Freight trains have become an important link between China and European, Central Asian, and South Asian countries, as Lanzhou, capital city of northwest China’s Gansu province, gears up to become an international trade and logistics center along the Belt and Road.
In 2015, thirty-eight freight trains set out from Lanzhou, and the number increased to 104 in 2016. By mid-July this year, the number of freight trains had surpassed the whole number of last year, said Xu Chunhua, director of Lanzhou International Trade and Logistic Park.
The park, planned in 2013 and put into use in 2016, was aimed at becoming an international logistics pivot under the Belt and Road Initiative and an important platform to open up the country westward.
Last year, the park handled 5 million tons of cargo worth $300 million in total. This year, the park plans to complete 8 million tons of cargo valued at $1 billion, Xie said.
“The park has five core functions with a total investment of 10.5 billion yuan ($1.6 billion),” said Luo Zhe, deputy director of the park’s administrative committee. Other services, such as containers, special cargo, and bulk cargo have been formulated and put into operation, Luo added.
To date, more than 4,000 freight train journeys have been made between 28 Chinese cities and European and central Asian cities, and about 9 journeys are made per day, said Chang Ming, deputy director of the freight department under the Lanzhou Railway Bureau.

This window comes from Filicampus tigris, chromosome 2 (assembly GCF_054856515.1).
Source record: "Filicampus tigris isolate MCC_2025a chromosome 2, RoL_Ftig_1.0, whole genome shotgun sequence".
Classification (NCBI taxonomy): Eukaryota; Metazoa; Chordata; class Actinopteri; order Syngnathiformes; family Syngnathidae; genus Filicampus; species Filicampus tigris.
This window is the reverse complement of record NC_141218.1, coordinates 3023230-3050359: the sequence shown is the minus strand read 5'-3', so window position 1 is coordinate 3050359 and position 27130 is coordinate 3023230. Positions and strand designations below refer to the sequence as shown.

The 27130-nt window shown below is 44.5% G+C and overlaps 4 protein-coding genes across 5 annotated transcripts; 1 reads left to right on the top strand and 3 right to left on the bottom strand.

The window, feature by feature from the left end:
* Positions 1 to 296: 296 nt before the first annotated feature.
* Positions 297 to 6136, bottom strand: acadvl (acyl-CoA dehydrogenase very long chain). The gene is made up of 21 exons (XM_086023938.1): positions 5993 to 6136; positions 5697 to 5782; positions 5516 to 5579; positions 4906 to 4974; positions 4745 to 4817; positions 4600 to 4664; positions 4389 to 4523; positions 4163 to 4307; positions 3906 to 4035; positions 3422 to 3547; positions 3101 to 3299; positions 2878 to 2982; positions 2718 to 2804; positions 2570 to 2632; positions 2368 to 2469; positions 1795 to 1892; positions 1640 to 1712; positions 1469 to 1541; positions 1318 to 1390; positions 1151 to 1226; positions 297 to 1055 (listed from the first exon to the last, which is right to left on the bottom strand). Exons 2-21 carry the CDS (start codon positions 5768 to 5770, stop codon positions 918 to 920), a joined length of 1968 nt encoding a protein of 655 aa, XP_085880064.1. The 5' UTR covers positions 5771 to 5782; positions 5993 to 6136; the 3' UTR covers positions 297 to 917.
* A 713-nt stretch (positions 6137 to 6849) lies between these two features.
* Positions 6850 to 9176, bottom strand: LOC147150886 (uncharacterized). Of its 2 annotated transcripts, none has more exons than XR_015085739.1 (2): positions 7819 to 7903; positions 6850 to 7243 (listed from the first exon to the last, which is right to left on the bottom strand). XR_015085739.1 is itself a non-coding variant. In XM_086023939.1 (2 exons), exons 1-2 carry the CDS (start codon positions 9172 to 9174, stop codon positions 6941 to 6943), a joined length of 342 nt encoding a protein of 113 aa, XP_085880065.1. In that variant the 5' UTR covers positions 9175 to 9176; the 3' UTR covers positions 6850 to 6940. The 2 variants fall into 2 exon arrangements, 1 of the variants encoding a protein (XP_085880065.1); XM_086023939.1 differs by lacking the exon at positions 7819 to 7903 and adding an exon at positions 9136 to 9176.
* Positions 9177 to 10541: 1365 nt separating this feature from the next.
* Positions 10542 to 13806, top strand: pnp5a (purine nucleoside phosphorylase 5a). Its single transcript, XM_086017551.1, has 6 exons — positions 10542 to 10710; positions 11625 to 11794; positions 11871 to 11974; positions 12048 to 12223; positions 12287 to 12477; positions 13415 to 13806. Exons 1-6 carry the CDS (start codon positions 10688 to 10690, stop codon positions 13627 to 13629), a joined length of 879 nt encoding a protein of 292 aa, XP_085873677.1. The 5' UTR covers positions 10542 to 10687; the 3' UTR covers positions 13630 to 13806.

Lanzhou is the main junction of several railways and is a must-go spot linking Chinese cities with their European, Central Asian and South Asian counterparts, Chang pointed out.
In January 2016, the Gansu Government and the General Administration of Customs signed a memorandum on cooperation, agreeing to forge the Lanzhou Railway container center into a national station for China-Europe freight trains.
Under the framework of the Vision and Actions on Jointly Building Silk Road Economic Belt and 21st-Century Maritime Silk Road, China has opened several freight services between Gansu and European and Central Asian cities in recent years.
In August 2015, a freight train service between Hamburg, Germany, and Lanzhou opened. It takes about 15 days to travel the track to Hamburg, fifteen days less than travel by sea.
In 2016, the Lanzhou International Trade and Logistic Park launched international freight train services to Central Asian countries, including Kazakhstan and Uzbekistan. Two to three journeys are made every week and 104 journeys have been made by 4,455 trains so far, delivering 103,000 tons of exports with a total value of $198 million.
China’s freight train services have also connected Nepal and Pakistan, and radiated India, Bangladesh, and other South Asian countries. Last year, 295 trains made 10 journeys between China and the South Asian countries, delivering over 10,000 tons of exports with a total value of $88.5 million.
Currently, Lanzhou is preparing to launch a second freight train service to South Asia. The new line will start from Lanzhou and travel through Kashgar in Xinjiang Uygur Autonomous Region to the Gwadar Port of Pakistan.